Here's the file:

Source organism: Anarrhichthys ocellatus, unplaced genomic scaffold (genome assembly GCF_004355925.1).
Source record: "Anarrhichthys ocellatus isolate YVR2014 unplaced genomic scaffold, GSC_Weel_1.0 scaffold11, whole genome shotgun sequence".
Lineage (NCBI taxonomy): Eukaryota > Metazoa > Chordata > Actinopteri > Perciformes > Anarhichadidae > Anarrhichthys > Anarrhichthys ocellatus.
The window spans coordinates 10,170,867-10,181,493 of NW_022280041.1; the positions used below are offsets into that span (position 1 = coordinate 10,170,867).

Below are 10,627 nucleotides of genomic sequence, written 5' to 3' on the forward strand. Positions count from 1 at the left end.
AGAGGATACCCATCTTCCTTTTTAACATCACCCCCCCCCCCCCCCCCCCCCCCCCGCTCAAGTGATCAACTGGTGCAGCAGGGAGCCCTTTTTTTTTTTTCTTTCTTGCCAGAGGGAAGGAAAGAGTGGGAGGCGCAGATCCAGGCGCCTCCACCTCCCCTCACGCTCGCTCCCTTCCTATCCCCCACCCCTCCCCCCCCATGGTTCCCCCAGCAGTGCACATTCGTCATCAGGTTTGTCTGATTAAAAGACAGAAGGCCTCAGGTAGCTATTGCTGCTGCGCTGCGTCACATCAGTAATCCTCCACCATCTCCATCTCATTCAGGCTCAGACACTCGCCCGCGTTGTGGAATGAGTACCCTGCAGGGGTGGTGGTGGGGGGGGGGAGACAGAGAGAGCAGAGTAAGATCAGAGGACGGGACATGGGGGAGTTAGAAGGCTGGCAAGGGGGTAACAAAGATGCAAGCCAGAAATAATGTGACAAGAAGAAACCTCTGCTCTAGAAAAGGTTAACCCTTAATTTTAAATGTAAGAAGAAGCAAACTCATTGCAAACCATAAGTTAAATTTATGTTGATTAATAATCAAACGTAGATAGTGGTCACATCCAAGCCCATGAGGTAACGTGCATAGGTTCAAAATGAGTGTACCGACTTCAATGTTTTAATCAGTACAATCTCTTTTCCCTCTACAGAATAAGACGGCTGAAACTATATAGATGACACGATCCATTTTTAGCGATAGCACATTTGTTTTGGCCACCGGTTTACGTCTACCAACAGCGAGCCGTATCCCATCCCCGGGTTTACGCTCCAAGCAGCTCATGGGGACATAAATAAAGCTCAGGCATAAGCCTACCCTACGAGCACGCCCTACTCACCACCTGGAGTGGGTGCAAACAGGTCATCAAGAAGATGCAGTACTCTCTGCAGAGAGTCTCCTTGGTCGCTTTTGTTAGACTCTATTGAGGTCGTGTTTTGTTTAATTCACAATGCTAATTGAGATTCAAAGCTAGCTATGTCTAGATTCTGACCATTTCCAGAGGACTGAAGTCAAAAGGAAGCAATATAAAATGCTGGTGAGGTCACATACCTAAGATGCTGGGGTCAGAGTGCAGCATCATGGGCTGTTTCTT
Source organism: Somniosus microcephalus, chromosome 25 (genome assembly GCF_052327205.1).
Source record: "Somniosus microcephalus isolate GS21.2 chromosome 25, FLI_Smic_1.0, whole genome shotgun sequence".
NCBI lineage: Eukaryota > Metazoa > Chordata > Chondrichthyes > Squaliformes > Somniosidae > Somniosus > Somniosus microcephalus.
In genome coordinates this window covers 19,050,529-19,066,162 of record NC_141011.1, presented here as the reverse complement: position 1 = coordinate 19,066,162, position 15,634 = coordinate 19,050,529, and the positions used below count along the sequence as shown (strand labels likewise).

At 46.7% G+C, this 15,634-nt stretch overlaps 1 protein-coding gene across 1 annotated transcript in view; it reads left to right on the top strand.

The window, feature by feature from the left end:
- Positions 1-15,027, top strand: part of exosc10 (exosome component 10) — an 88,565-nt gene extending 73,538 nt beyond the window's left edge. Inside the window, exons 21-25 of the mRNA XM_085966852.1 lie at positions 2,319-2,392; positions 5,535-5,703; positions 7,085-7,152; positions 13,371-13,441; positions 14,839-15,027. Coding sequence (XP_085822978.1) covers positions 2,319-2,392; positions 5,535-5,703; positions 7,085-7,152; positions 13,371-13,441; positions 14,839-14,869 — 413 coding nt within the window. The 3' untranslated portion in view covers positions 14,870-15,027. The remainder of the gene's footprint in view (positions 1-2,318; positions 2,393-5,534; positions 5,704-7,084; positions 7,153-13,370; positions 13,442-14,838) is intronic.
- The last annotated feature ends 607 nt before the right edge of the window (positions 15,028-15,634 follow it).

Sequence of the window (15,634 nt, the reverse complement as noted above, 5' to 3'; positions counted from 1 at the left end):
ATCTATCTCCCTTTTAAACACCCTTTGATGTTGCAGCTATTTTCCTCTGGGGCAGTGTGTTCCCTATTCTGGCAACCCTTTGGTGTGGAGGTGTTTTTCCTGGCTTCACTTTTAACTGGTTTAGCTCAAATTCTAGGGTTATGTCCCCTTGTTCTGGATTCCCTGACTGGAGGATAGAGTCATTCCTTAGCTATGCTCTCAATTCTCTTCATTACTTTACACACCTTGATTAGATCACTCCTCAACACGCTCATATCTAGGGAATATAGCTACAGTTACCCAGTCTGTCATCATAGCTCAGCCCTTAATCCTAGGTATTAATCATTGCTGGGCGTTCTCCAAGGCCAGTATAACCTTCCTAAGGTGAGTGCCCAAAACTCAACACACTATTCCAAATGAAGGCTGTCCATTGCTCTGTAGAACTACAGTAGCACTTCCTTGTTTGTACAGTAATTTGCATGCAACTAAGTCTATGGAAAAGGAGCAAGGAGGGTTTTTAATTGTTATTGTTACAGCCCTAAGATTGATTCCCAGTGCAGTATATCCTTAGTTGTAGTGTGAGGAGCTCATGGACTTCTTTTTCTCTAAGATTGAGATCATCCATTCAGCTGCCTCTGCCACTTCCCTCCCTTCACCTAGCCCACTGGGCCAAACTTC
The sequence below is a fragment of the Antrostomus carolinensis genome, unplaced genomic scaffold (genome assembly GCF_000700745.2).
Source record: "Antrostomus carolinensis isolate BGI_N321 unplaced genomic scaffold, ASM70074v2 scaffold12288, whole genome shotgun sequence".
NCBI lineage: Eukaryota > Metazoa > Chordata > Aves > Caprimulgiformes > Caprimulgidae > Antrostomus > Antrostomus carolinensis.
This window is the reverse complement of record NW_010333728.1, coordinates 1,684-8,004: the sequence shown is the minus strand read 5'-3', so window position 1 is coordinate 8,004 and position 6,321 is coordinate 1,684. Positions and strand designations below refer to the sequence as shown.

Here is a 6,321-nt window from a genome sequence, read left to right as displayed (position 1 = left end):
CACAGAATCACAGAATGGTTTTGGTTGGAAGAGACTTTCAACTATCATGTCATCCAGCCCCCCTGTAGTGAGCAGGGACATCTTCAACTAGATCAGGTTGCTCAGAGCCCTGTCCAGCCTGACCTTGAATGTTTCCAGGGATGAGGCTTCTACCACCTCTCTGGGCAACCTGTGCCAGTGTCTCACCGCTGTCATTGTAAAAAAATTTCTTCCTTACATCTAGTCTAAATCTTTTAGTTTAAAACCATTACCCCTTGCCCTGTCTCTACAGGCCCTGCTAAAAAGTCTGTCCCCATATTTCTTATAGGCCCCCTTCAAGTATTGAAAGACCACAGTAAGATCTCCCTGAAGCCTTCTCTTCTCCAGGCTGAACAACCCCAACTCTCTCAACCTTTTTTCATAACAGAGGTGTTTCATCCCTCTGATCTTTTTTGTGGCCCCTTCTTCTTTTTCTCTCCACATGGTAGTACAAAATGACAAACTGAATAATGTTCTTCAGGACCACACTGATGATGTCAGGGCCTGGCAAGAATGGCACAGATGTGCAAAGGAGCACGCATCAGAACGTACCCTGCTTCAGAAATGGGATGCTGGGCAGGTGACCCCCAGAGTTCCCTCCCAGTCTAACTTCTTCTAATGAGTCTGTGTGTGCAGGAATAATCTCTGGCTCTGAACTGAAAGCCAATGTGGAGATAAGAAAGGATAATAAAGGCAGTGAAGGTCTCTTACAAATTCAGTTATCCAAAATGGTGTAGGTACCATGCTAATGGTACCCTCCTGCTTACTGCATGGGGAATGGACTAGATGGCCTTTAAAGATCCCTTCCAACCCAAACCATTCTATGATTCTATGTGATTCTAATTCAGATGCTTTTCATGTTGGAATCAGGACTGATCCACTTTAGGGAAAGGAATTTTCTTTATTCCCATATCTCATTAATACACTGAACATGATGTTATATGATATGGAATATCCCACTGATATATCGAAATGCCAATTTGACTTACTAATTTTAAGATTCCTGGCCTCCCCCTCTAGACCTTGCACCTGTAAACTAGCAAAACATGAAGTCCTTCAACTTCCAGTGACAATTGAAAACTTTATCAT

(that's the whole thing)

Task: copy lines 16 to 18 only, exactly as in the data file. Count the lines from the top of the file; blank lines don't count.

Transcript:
ATCTATCTCCCTTTTAAACACCCTTTGATGTTGCAGCTATTTTCCTCTGGGGCAGTGTGTTCCCTATTCTGGCAACCCTTTGGTGTGGAGGTGTTTTTCCTGGCTTCACTTTTAACTGGTTTAGCTCAAATTCTAGGGTTATGTCCCCTTGTTCTGGATTCCCTGACTGGAGGATAGAGTCATTCCTTAGCTATGCTCTCAATTCTCTTCATTACTTTACACACCTTGATTAGATCACTCCTCAACACGCTCATATCTAGGGAATATAGCTACAGTTACCCAGTCTGTCATCATAGCTCAGCCCTTAATCCTAGGTATTAATCATTGCTGGGCGTTCTCCAAGGCCAGTATAACCTTCCTAAGGTGAGTGCCCAAAACTCAACACACTATTCCAAATGAAGGCTGTCCATTGCTCTGTAGAACTACAGTAGCACTTCCTTGTTTGTACAGTAATTTGCATGCAACTAAGTCTATGGAAAAGGAGCAAGGAGGGTTTTTAATTGTTATTGTTACAGCCCTAAGATTGATTCCCAGTGCAGTATATCCTTAGTTGTAGTGTGAGGAGCTCATGGACTTCTTTTTCTCTAAGATTGAGATCATCCATTCAGCTGCCTCTGCCACTTCCCTCCCTTCACCTAGCCCACTGGGCCAAACTTC
The sequence below is a fragment of the Antrostomus carolinensis genome, unplaced genomic scaffold (genome assembly GCF_000700745.2).
Source record: "Antrostomus carolinensis isolate BGI_N321 unplaced genomic scaffold, ASM70074v2 scaffold12288, whole genome shotgun sequence".